For someone who hadn’t run more than 3k before, the idea of a 5k run can be a somewhat scary prospect. Then imagine being chased by over 480 zombies, witches and ghosts. This was my first parkrun.
2015 George took me to Tilgate Park and over four years later this wonderful community has taken us not only all over the country but across the world – and little did I know that this journey would start right on our doorstep.
When living at my parent’s house, I realised that there were six parkruns around (Maidenhead, Bracknell, Upton Court, Woking, Frimley Lodge and Bedfont Lakes) and all only a 25-minute drive (which, as you will discover by reading this, we consider ‘local’). Soon we were visiting even more without thinking about it – Netley Abbey next to George’s old house, Parke and Torbay Velopark next to George’s parents house and Homewood as soon as it newly opened near my parent’s house. Having checked all these off very easily we soon became parkrun ‘tourists’ and started seeking out more.
After exploring all our local spots we decided to combine our runs with sightseeing. We have always loved visiting National Trust properties and when we learned that many locations offer parkruns, we now had the opportunity to run in a scenic obstacle course – the ‘scenic’ being the beautiful grounds and the ‘obstacles’ being the many sheep and cows that we sometimes narrowly avoided. Also, not forgetting that they usually have an excellent grand mansion to explore and (more importantly) pick up a delicious and well-earned breakfast.
National Trust sites visited: Osterley ~ Parke ~ Wimpole Estate ~ Yeovil Montacute ~ Bath Skyline
Short daytrips to National Trust properties quickly turned into seeking out parkruns on our weekend breaks. There are some of the most beautiful sceneries in the UK and this is a perfect way to discover these gems you otherwise may have driven passed.
Across the country sites visited: Poolsbrook ~ Victoria Dock ~ East Grinstead ~ Medina IOW ~ Pontefract ~ Salisbury ~ Harcourt Hill ~ Henstridge Airfield ~ Rushmere ~ Milton Keynes
With parkrun locations in 22 countries we have even been fortunate enough to run overseas, starting with a parkrun in my homeland of Sydney, Australia. Besides the slightly earlier start (7am), and the slightly hotter weather (30C), it was the same great experience you get in the UK! Our first was at St Peter’s parkrun and whilst I can’t recommend the huge hill that you have to run up, I can recommend the gorgeous view across the entire city of Sydney as the reward! We even managed to squeeze in a parkrun on the day of our flight home – and when we mentioned we were from the UK, a man joked, “just here for the day and flying out later” to which our response was, “Yes, our flight’s at lunchtime”.
Our next overseas venture was to Poland where we were visiting for a friend’s wedding. A new one just opened up and much to our surprise and delight it was located at the largest castle in the world. The castle tour after was incredible and this certainly was a place we’d never of heard of without parkrun. I also manged to walk (sprint) away with first women finisher, which I was immensely proud of.
Across the globe sites visited: Rhodes, Australia ~ St Peters, Australia ~ GreenWay, Australia ~ Zamek w Malborku, Poland
Last (but certainly not least) – of course we had to pilgrimage to the first ever parkrun location, Bushy Park. A beautiful site where you should be prepared to run with over 1000 other people. It truly is like nowhere else!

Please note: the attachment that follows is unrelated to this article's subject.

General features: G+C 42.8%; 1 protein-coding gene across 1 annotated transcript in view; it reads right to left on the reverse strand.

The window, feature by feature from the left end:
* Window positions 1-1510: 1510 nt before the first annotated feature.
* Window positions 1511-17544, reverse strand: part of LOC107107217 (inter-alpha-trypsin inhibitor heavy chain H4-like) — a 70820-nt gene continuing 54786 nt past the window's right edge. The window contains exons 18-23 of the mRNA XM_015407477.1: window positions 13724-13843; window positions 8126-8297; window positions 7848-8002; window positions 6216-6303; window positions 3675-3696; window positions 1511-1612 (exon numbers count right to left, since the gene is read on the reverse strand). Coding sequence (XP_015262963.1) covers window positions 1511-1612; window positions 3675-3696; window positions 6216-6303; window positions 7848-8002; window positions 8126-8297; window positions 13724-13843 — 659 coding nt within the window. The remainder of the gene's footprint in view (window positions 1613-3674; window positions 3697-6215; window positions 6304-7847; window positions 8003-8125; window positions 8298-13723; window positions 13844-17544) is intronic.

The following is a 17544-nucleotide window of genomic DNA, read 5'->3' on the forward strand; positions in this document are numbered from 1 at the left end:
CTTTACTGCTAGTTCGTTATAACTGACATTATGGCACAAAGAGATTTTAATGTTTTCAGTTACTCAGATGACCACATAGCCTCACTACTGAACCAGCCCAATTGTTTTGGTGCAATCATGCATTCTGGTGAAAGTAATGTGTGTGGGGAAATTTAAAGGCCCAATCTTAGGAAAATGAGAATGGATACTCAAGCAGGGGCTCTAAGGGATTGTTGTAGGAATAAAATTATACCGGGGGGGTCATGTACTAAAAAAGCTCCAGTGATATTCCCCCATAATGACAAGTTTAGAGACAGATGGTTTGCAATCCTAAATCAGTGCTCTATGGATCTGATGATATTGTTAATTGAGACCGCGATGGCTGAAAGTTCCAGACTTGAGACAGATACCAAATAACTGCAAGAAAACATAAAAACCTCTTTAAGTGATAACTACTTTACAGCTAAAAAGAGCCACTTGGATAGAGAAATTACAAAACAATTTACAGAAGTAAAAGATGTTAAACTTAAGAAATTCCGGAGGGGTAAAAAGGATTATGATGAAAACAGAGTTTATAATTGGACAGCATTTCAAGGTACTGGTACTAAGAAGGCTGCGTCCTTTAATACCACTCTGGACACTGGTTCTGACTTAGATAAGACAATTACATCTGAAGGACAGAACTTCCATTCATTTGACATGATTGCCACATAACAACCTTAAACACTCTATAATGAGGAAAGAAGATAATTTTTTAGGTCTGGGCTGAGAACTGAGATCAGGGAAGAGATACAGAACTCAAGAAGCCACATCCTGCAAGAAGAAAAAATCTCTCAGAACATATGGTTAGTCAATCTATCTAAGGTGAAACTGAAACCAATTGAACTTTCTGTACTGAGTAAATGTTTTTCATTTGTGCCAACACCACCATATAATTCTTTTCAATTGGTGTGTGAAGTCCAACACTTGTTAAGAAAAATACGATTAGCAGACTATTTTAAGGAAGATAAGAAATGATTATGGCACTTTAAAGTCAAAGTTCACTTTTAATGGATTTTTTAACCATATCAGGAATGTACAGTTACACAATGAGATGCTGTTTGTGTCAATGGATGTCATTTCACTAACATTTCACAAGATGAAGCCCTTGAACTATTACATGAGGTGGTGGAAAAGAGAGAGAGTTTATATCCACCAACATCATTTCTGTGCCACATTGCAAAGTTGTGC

If you know me, then you will know how obsessed I am with stats – and if you don’t know me then add me on Strava and you will soon see that I document all my runs! So, once we heard about the virtual parkrun challenges, we HAD to start earning some virtual badges. It was because of this that we went to Jersey Farm parkrun to get our letter ‘J’ to complete our A-Z badge, and it was here that we met the founder of parkrun Paul Sinton-Hewitt CBE. This was certainly a highlight of our touring, and we got a chance to chat and thank him for building an event that has changed so many people’s lives.
We have also met some very interesting people along the way. I have met two Olympic medallist who brought along their 2016 Gold Medals (they are heavy) and a woman who tours parkruns pulling along a tractor tire (really heavy!) no matter which course she goes to. We have also picked up a touring buddy who I’m sure you will all know – Bill Fordham – and we have toured around a dozen different parkruns together. I’ve also said goodbye to a couple of running friends who have moved country and, fittingly, they each had a leaving party at a parkrun.
So, what next for me? I am looking to get my Pirates challenge badge (Seven Cs and an R (say it out loud)) with two C’s left to collect; finish off my Compass challenge with a parkrun that contains ‘West’ in the name; complete a New Year’s Day double parkrun (I’m always out partying too late for it, and unsurprisingly this year was no different) and finally enter the Cowell club which involves completing 100 different parkrun locations (I’m currently on 80). I’d also like to reach my volunteering 25 times milestone, I’ve got 10 left to go, and I always try to volunteer when I go back to an event I’ve done before.
However, what would be the best achievement of 2020, would be to start up a parkrun here in Godalming and bring this amazing community to Broadwater Park. I look forward to that day that I run those two laps around the park, or stand up in front of everyone with a Run Director jacket on.
I hope you enjoyed reading about our parkrun travels, and I hope it has inspired you to have an adventure of your own!